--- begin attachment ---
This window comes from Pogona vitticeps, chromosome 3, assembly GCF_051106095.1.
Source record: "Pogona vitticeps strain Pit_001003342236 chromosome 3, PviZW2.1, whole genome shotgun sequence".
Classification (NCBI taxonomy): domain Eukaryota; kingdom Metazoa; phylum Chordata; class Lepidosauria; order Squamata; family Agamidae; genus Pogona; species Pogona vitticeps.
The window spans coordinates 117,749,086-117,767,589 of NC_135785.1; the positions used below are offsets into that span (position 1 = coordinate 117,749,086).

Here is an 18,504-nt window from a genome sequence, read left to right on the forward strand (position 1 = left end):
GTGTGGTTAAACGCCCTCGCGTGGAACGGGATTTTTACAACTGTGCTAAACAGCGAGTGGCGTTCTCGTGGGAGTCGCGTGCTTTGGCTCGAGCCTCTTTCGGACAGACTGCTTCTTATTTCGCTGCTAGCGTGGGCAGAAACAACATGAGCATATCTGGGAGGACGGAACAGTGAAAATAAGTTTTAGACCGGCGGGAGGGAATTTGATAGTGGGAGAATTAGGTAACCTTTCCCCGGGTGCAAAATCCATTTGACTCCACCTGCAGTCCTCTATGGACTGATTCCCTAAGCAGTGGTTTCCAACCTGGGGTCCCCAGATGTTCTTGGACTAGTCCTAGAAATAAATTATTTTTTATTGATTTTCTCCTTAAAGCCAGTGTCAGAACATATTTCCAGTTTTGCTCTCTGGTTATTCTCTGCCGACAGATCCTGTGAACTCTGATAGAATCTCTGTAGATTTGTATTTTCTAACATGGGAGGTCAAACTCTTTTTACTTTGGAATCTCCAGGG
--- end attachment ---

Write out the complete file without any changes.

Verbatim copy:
This window comes from Pogona vitticeps, chromosome 3, assembly GCF_051106095.1.
Source record: "Pogona vitticeps strain Pit_001003342236 chromosome 3, PviZW2.1, whole genome shotgun sequence".
Classification (NCBI taxonomy): domain Eukaryota; kingdom Metazoa; phylum Chordata; class Lepidosauria; order Squamata; family Agamidae; genus Pogona; species Pogona vitticeps.
The window spans coordinates 117,749,086-117,767,589 of NC_135785.1; the positions used below are offsets into that span (position 1 = coordinate 117,749,086).

Here is an 18,504-nt window from a genome sequence, read left to right on the forward strand (position 1 = left end):
GTGTGGTTAAACGCCCTCGCGTGGAACGGGATTTTTACAACTGTGCTAAACAGCGAGTGGCGTTCTCGTGGGAGTCGCGTGCTTTGGCTCGAGCCTCTTTCGGACAGACTGCTTCTTATTTCGCTGCTAGCGTGGGCAGAAACAACATGAGCATATCTGGGAGGACGGAACAGTGAAAATAAGTTTTAGACCGGCGGGAGGGAATTTGATAGTGGGAGAATTAGGTAACCTTTCCCCGGGTGCAAAATCCATTTGACTCCACCTGCAGTCCTCTATGGACTGATTCCCTAAGCAGTGGTTTCCAACCTGGGGTCCCCAGATGTTCTTGGACTAGTCCTAGAAATAAATTATTTTTTATTGATTTTCTCCTTAAAGCCAGTGTCAGAACATATTTCCAGTTTTGCTCTCTGGTTATTCTCTGCCGACAGATCCTGTGAACTCTGATAGAATCTCTGTAGATTTGTATTTTCTAACATGGGAGGTCAAACTCTTTTTACTTTGGAATCTCCAGGG